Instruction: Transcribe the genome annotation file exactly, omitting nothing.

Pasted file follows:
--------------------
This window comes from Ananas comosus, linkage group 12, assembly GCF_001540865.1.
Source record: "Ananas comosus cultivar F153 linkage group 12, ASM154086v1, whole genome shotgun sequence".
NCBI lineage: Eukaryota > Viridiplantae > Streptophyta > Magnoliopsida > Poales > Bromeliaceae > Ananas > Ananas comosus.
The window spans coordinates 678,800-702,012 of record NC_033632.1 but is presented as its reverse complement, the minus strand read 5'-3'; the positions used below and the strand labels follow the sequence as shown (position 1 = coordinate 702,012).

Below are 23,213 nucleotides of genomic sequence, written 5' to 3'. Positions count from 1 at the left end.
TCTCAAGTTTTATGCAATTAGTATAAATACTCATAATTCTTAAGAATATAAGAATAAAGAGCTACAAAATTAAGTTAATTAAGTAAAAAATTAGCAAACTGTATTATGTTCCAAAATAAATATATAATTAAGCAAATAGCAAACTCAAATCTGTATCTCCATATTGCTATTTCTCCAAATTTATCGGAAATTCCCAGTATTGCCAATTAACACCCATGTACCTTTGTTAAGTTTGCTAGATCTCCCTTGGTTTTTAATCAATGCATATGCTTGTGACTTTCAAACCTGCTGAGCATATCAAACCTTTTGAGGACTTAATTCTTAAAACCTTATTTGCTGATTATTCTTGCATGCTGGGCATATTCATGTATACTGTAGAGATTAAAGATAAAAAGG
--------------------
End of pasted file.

This window comes from Ananas comosus, linkage group 12, assembly GCF_001540865.1.
Source record: "Ananas comosus cultivar F153 linkage group 12, ASM154086v1, whole genome shotgun sequence".
NCBI lineage: Eukaryota > Viridiplantae > Streptophyta > Magnoliopsida > Poales > Bromeliaceae > Ananas > Ananas comosus.
The window spans coordinates 678,800-702,012 of record NC_033632.1 but is presented as its reverse complement, the minus strand read 5'-3'; the positions used below and the strand labels follow the sequence as shown (position 1 = coordinate 702,012).

Below are 23,213 nucleotides of genomic sequence, written 5' to 3'. Positions count from 1 at the left end.
TCTCAAGTTTTATGCAATTAGTATAAATACTCATAATTCTTAAGAATATAAGAATAAAGAGCTACAAAATTAAGTTAATTAAGTAAAAAATTAGCAAACTGTATTATGTTCCAAAATAAATATATAATTAAGCAAATAGCAAACTCAAATCTGTATCTCCATATTGCTATTTCTCCAAATTTATCGGAAATTCCCAGTATTGCCAATTAACACCCATGTACCTTTGTTAAGTTTGCTAGATCTCCCTTGGTTTTTAATCAATGCATATGCTTGTGACTTTCAAACCTGCTGAGCATATCAAACCTTTTGAGGACTTAATTCTTAAAACCTTATTTGCTGATTATTCTTGCATGCTGGGCATATTCATGTATACTGTAGAGATTAAAGATAAAAAGG